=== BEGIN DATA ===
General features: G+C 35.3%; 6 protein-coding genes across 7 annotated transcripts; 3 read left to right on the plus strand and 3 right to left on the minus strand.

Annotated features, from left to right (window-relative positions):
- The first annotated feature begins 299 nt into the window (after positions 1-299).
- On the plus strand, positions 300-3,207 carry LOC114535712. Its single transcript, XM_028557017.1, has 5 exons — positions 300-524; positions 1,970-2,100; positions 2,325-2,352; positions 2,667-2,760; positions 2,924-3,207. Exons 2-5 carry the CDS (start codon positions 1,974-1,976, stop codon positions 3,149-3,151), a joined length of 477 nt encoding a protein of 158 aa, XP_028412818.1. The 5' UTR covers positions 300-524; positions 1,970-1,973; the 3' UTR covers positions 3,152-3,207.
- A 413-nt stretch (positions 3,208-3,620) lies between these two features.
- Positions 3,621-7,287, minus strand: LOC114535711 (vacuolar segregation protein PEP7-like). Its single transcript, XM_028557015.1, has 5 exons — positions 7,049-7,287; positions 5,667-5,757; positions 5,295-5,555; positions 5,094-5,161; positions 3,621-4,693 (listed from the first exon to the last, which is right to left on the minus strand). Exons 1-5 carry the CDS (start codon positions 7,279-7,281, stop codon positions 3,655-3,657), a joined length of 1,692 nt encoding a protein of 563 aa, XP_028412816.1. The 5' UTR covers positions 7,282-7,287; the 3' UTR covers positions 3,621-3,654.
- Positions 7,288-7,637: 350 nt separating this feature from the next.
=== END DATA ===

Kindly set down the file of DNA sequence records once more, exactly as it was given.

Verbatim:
General features: G+C 35.3%; 6 protein-coding genes across 7 annotated transcripts; 3 read left to right on the plus strand and 3 right to left on the minus strand.

Annotated features, from left to right (window-relative positions):
- The first annotated feature begins 299 nt into the window (after positions 1-299).
- On the plus strand, positions 300-3,207 carry LOC114535712. Its single transcript, XM_028557017.1, has 5 exons — positions 300-524; positions 1,970-2,100; positions 2,325-2,352; positions 2,667-2,760; positions 2,924-3,207. Exons 2-5 carry the CDS (start codon positions 1,974-1,976, stop codon positions 3,149-3,151), a joined length of 477 nt encoding a protein of 158 aa, XP_028412818.1. The 5' UTR covers positions 300-524; positions 1,970-1,973; the 3' UTR covers positions 3,152-3,207.
- A 413-nt stretch (positions 3,208-3,620) lies between these two features.
- Positions 3,621-7,287, minus strand: LOC114535711 (vacuolar segregation protein PEP7-like). Its single transcript, XM_028557015.1, has 5 exons — positions 7,049-7,287; positions 5,667-5,757; positions 5,295-5,555; positions 5,094-5,161; positions 3,621-4,693 (listed from the first exon to the last, which is right to left on the minus strand). Exons 1-5 carry the CDS (start codon positions 7,279-7,281, stop codon positions 3,655-3,657), a joined length of 1,692 nt encoding a protein of 563 aa, XP_028412816.1. The 5' UTR covers positions 7,282-7,287; the 3' UTR covers positions 3,621-3,654.
- Positions 7,288-7,637: 350 nt separating this feature from the next.